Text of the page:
Can a Butterfly and a Goose Be Friends? Day 2 of 2
Lesson 4 of 6
Objective: SWBAT ask and answer questions about key details in an informational and literary text. SWBAT describe key details about the characters and identify the theme of the story using text evidence to back up their thinking.
Context and Overview
Today, we continue reading the second part of Farfallina & Marcel, with more text dependent questions. Before embarking on the reading, I want to build the content knowledge about ponds for my students. They will be taking notes as they watch the video to answer questions to key details about ponds.
I will check for their understanding of ponds before moving on to the second half of our literary text, Farfallina & Marcel. I feel it is important to check in on how students are internalizing the material they are looking at.
We will proceed with Socratic Seminar to discuss the question, how this is a story of friendship? Lastly, the students will have an opportunity to reflect on their learning in writing and share it with their peers.
I share the objective of the lesson, and proceed to activate my students' background knowledge on ponds. I have them pair share what they know about ponds.
I move on to asking them about the questions about ponds. I record those on a chart too.
Video: Pond Habitat
My students are watching a video on A Pond. As they watch, they are answering text dependent questions that I created using the template.
I have taught my students how to take notes. They know to use words, phrases, and quick sketches (when applicable) to answer the questions. I pause the video to give my students time to answer the questions.
Here are examples of their note-taking:
Here are the link and the video:
I gather my students on the carpet. They have a moment to reread their notes, and I have them pair share quickly. Then, I ask them to look at their notes and reference the questions about ponds to determine which questions have been answered. I am doing this to let them know that their questions matter and it's a good idea to keep track of what is answered and what is not. I want to let them know that in asking questions, we will answer most of them or some of them. This matters, otherwise I can understand how students may get discouraged about asking questions that never get answered.
Here is our interaction: What Questions Were Answered By the Video?
Reading Farfallina & Marcel
Now we read the second half of Farfallina & Marcel with text dependent questions (the page numbers come from our anthology selection of the book). These questions ask how the characters are feeling about their respective friends "vanishing." Also, the questions ask about how the friends find each other again. I want to highlight that while the characters go through a transformation and cannot recognize each other physically, they recognize each other by their actions towards one another and are repeating. This is what true friendship is about.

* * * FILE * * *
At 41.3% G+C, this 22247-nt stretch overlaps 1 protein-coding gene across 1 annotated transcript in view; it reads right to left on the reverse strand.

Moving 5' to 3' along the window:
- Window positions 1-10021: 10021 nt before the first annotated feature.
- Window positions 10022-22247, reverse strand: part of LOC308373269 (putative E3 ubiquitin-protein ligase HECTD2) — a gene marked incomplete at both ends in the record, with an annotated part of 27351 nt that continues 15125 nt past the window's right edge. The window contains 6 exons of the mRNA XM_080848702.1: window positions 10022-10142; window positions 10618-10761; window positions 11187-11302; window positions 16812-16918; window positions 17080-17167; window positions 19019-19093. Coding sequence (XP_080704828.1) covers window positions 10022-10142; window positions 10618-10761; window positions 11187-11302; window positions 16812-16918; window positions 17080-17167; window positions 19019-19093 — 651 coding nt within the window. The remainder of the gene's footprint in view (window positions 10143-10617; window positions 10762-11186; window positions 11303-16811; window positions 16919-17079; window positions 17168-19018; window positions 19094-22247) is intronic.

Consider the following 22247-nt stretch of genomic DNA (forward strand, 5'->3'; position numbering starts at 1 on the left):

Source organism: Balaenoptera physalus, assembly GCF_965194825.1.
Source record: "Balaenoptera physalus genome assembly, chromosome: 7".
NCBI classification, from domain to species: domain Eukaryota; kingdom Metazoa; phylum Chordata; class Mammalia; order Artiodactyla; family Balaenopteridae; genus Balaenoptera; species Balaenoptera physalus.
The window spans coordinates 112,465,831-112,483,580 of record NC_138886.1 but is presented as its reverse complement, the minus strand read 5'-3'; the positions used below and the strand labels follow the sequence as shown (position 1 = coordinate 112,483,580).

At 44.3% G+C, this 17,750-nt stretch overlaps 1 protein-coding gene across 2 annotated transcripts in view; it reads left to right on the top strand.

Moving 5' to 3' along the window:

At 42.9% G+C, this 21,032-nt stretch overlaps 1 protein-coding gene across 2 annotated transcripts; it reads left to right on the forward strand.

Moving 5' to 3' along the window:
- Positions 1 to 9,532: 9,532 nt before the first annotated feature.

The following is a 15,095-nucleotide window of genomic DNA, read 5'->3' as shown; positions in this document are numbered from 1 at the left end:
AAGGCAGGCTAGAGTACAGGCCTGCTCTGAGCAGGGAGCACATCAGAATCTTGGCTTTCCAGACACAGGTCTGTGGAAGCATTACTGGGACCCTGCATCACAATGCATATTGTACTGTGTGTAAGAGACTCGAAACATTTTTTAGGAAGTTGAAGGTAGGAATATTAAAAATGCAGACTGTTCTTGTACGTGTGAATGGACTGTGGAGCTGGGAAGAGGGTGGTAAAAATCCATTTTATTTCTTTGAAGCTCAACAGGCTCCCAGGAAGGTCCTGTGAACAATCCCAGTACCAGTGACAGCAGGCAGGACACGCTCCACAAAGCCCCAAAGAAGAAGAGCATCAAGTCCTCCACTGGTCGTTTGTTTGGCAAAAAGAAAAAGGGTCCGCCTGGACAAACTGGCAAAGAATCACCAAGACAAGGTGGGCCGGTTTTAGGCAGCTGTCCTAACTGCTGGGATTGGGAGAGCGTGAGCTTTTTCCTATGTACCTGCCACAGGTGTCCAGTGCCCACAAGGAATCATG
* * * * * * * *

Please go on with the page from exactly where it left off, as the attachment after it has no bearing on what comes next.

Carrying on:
The questions on page 272 and 273 can be combined into asking: What are the characters saying to one another?
This reading is interactive with much discussion:
I love it when students make connections across the curriculum. Let's listen in: What Connection Are You Making From the Video and the Story?
We gather on the rug for Socratic Seminar. Today's discussion centers on the themes in this story and the friendship between Farfallina & Marcel.
It is important to review the rules for participation and the handing-off process before starting the Seminar:
I have also attached a document that gives more details about how I implement Socratic Seminar in my classroom in case you'd like to read more: Socratic Seminar Rules.
My students reflect in writing on the question: How is this a story of friendship?
In answering the question, I am looking for them to answer with evidence from the story, for them to give me clear examples of what Farfallina & Marcel do with one another as friends. I am looking to see evidence of the different ways these characters are considerate of each other.
Here are some of their writing entries:
- How Is This Story About Friendship?
- How Is This Story About Friendship? 1
- How Is This Story About Friendship? 2
- How Is This Story About Friendship? 3
As they work, I make sure to walk around for the first few minutes. In this way, I can make sure they are on task and I can check in with them about what they need to start if they have not. Some of my students will need support with spelling words, others with direction of where they can find the evidence, and some will need to be reminded of the task and my expectations of them.
After I make the sure everyone is on task, I sit on the round table where everyone is visible and those students needing additional support can come to me. Also, when students finish they know to come to me so that I can read their entry and give them specific oral feedback about the content of the writing.
Sharing Whole Group
Now some of my students share their learning with each other.
Here are the speakers:
After speakers share, they receive feedback. I have the students give feedback in this way:
- Two Stars: Two different students share specifically what they liked about that content of their writing.
- A Wish: Another student shares specifically how the writing can be improved.
Providing the feedback in this way keeps this a positive experience and prevents it from becoming a popularity contest. In this way, students feel safe to share and feel safe to receive feedback.